Harriet Washington: But when you engineer things so that the areas where people of color live, then you end up looking for color in the study. The Polyheme study was interesting in that regard, I looked at all the cities, there were 32 cities originally targeted by the study. Most of them were one called majority-minority, which is unusual. They were cities in which most of the people who lived there were African American. Places like Detroit. Places like Washington, DC. So the thing is you can easily engineer vulnerability so that it affects people of color. But I really want to make the point — it’s extremely important I’m not saying this is only a problem with people of color — it’s a problem for all Americans. We’re all vulnerable.

Jeff Schechtman: Have you seen an increase in awareness or sensitivity to this issue as a result of the pandemic? Does it suddenly take on a new meaning now?

Harriet Washington: I think people are cogent enough to be afraid that this is happening. Unfortunately, it’s difficult for them to know that it’s happening because, most people I lecture around the country very frequently before the pandemic I was on the road all the time and whenever I go to a city, where I know these nonconsensual studies have been conducted, I would always ask the audience who here has heard of say the Polyheme study, who here has heard of the ROC study. Almost never would anybody respond positively. People would have no idea and yet those studies had been held right in their city.

Harriet Washington: But now with the pandemic that’s happening is that people are no longer able, hospitals and nursing homes are closed institutions. You can’t go to the hospital to follow and check up on your loved one. You can’t go to the nursing home and that’s necessary I understand that. But what that means is people are aware that not being able to witness what’s happening on the floors means that things could be happening with their loved ones that they would not be aware of. So they may not know, but I think there’s heightened concern about this issue.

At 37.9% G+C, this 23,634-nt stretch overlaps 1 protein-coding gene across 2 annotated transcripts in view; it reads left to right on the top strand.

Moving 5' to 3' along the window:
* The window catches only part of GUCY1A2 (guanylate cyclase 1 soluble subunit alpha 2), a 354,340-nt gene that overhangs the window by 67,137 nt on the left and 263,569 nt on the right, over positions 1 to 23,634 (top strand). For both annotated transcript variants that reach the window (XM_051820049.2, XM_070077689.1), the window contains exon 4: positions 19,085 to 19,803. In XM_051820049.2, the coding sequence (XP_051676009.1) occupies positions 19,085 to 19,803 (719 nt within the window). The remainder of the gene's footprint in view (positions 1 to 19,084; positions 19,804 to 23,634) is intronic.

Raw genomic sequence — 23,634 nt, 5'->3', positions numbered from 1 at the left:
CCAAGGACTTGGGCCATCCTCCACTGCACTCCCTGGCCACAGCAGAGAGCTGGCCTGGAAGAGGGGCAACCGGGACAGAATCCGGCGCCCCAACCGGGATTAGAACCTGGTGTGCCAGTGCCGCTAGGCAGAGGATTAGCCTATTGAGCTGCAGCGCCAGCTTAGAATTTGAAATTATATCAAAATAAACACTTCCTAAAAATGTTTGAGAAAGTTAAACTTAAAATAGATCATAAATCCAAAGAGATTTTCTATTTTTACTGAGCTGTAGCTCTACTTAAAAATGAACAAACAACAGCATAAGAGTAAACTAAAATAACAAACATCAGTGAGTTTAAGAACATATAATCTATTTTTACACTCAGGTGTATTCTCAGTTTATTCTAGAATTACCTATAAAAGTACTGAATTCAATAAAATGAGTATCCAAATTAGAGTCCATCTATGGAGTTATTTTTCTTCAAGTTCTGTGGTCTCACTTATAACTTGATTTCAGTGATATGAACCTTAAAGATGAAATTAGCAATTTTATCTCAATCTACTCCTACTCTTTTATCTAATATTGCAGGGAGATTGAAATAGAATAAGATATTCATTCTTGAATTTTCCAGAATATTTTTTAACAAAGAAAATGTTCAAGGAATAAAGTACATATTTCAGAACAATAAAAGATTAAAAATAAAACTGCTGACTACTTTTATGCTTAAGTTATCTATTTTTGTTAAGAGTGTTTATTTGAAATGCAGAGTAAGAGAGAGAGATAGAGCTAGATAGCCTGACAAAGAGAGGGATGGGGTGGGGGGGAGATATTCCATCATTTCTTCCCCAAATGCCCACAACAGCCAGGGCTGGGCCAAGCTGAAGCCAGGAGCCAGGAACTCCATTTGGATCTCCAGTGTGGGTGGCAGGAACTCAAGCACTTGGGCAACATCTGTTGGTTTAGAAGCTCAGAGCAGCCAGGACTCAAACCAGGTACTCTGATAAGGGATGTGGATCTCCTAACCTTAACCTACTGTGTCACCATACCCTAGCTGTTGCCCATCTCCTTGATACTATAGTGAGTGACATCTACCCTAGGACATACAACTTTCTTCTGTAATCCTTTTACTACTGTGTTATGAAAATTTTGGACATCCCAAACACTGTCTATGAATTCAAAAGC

Jeff Schechtman: Is there a danger in this issue that like so many other things that, medicine in this case and research and all the positive things that are potentially part of this, become so politicized?

Harriet Washington: I would argue that it’s exactly backward. We are here because of politics. That decision to remove our informed consent for medical research is largely a political decision. It’s something that, for example — and an economic decision. The FDA requires people to complete their studies in a few years. That’s a lot of time pressure already and one way of doing studies more quickly is to not go to the trouble of individual informed consent. It takes a long time to explain to people, all the information you have to give to them. And then, of course, you’re always faced with the chance of people when they understand what you want to do are going to say no, making it harder to enroll someone. So the desire for waivers and dismissals of consent is very much a political one. It’s not based on best healthcare, although the rationales often talk about that.